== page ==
Albayalde: Cocaine bricks hauled off PH waters may have been bound for Australia

UNTV News   •   February 27, 2019   •   2015

Cocaine bricks intercepted by police along the shores of Camarines Norte, Dinagat Islands, Surigao del Norte and Quezon from February 10 to 18, 2019

QUEZON CITY, Philippines — Philippine National Police (PNP) Director General Oscar Albayalde said on Wednesday that the cocaine bricks recovered off the waters of Mindanao and Luzon in the past two weeks may have been part of a drug shipment bound for Australia.

Albayalde said they are now coordinating with their Australian counterparts to determine the signature of the cocaine slabs in order to confirm if these were among those being used by drug dependents in Australia.

“I talked with my Australian counterpart earlier. Parang nanggaling ito sa Pacific Ocean, pero hindi ito delivery sa Pilipinas (It looks like it came somewhere from the Pacific Ocean and these are not for delivery in the Philippines),” Albayalde told media after his meeting with Australian Federal Police officials.

Both the Philippine and Australian authorities believe that the contraband which floated to the eastern seaboard are connected to the cocaine bricks that were recovered in Solomon Islands and Papua New Guinea in September last year because of its similar markings.

“Sometime in 2018, ‘yung Australian Federal Police assisted a police [operation in] Solomon Islands, meron silang nakuha na the same nature, the same package na cocaine,” Albayalde said.

The PNP Chief said Australian authorities had reported about the operations they conducted in three drug trafficking incidents in the Pacific Ocean in 2018.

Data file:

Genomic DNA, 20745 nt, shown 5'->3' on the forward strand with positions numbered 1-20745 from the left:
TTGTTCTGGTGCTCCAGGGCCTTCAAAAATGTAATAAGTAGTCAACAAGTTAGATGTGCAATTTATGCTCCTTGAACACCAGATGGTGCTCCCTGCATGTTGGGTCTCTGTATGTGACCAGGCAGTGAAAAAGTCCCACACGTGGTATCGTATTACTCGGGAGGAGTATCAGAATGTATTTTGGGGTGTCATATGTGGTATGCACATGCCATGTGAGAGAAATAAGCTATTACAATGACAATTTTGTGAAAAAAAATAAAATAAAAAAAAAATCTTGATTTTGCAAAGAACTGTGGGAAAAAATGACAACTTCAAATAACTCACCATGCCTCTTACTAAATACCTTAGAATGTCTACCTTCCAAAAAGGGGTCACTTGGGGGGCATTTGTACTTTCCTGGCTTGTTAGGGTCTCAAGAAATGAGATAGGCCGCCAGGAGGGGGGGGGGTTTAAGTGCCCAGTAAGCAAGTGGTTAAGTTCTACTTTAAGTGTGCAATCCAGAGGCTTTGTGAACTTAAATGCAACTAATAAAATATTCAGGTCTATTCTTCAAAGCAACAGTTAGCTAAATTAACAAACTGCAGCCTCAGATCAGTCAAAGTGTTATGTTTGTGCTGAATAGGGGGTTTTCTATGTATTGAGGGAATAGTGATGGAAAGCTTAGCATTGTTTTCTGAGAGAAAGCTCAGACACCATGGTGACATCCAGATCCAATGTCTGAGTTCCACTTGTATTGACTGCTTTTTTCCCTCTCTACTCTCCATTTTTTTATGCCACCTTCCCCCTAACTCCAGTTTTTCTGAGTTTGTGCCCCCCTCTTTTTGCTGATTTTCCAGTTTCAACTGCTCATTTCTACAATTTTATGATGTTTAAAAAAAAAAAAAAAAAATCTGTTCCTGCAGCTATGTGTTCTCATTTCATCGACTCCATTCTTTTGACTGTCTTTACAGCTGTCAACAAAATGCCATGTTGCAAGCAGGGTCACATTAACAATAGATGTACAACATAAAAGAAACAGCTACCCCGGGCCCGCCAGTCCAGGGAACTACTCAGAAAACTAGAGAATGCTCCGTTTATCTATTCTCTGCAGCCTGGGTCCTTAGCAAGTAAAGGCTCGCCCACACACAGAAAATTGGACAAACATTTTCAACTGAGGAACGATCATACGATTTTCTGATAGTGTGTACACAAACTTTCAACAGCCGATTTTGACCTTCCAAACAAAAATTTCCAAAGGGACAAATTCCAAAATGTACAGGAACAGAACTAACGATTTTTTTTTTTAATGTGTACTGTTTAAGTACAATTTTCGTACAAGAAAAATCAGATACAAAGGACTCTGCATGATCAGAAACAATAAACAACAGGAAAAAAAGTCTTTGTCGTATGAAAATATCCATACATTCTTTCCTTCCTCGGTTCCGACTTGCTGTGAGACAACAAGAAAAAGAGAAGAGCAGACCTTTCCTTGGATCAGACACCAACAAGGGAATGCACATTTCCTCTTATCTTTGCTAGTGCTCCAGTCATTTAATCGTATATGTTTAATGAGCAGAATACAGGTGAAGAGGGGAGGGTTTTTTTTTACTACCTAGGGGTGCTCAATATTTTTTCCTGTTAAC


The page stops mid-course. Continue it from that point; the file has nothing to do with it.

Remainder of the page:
First was in June where two suspects were arrested in Melbourne for conspiring to import and ship 300 kilograms of cocaine from Peru through the Pacific.

The second incident occurred in September in Siassi Island in Papua New Guinea, which yielded the arrest of six Hong Kong nationals and one Montenegro national following a high speed chase. The group allegedly dumped some of the cocaine slabs they were carrying in their boat during the chase but authorities were unable to find it after the operation.

Authorities also seized in September around 500 kilograms of cocaine from a yacht from Solomon Islands bound for Australia.

“Ito ‘yung nakuhang ship noon. Maliit lang kaya there’s a possibility na ito ay mga nag-capsized. Itong nakuha kasi ay yate, saka ang mga ganitong klase, way back in September, may nakuha sa Solomon island na around 500kg of cocaine,” Albayalde said.

“Meron din silang narecover with the help of Australian Police na the same package,” he added.

Since February 10, more than 100 kilograms of cocaine have been recovered on the shorelines or waters off Surigao del Sur, Surigao del Norte, Davao Oriental, Dinagat Island, Quezon, Aurora, Camarines Sur and Camarines Norte.

The PNP is awaiting results of the laboratory examinations of the seized cocaine samples they sent to Australian authorities. – Robie de Guzman (with reports from Lea Ylagan)

Women win landmark class action against Johnson & Johnson in Australia

Robie de Guzman   •   November 21, 2019

Sydney, Australia – More than 1,350 women who have suffered debilitating side effects of pelvic mesh implants won a landmark class action suit against multinational giant Johnson & Johnson on Thursday in Sydney, Australia.